- Subject index
Via 100 entries, 21st Century Psychology: A Reference Handbook highlights the most important topics, issues, questions, and debates any student obtaining a degree in the field of psychology ought to have mastered for effectiveness in the 21st century. This two-volume reference resource, available both in print and online, provides an authoritative source to serve students’ research needs with more detailed information than encyclopedia entries but without the jargon, detail, or density found in a typical journal article or a research handbook chapter. Students will find chapters contained within these volumes useful as aids toward starting research for papers, presentations, or a senior thesis, assisting in deciding on areas for elective coursework or directions for graduate studies, or orienting themselves toward potential career directions in psychology.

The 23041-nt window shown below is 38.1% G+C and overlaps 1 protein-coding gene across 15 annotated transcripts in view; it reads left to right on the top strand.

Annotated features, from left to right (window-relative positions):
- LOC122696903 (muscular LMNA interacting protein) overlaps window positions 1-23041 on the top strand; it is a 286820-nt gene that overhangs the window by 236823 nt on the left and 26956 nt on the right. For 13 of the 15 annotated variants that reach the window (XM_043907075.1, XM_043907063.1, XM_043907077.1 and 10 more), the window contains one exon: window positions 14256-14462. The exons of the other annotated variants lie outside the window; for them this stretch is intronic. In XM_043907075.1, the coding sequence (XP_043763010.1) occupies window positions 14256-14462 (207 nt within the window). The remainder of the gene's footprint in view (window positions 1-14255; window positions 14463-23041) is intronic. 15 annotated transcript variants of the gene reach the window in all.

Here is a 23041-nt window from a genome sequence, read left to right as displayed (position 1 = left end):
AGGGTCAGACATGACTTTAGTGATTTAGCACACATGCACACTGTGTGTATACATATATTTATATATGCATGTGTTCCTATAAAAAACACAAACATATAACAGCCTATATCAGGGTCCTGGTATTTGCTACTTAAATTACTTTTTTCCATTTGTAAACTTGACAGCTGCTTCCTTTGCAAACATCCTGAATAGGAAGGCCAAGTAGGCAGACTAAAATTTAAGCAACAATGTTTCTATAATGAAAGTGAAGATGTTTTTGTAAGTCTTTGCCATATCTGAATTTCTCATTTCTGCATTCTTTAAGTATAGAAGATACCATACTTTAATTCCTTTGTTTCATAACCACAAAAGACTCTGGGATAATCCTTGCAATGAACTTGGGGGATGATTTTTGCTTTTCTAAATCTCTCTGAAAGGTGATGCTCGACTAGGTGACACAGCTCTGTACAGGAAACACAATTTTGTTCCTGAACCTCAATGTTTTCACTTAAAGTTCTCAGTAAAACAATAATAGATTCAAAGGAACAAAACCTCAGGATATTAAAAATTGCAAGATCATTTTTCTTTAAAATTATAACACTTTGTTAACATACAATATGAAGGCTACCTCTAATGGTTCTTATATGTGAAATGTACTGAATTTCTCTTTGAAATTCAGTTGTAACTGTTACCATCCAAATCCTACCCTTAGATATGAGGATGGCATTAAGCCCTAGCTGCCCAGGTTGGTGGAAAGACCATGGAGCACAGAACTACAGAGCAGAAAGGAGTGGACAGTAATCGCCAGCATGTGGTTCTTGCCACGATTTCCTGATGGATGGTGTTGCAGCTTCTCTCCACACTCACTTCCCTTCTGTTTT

Chapter 48: Repressed and Recovered Memory
Repressed and Recovered Memory
In 1885 the first person to experimentally investigate the properties of memory, German psychologist Herman Ebbinghaus (1885/1913), published information on the curve of forgetting, which showed the progression of forgetting with the passage of time. Essentially, this curve demonstrated that (up to a point) as more time elapses, more information is forgotten—at least in the case of rather innocuous material such as nonsense syllables. Ebbinghaus's observations are still valid, more than 120 years later. In 1932 British psychologist Sir Frederic C. Bartlett concluded that human memory is a reconstructive rather than a reproductive process. That is, our memories are never exact duplicates of the experiences they purport to capture but rather are rebuilt from bits and fragments with ...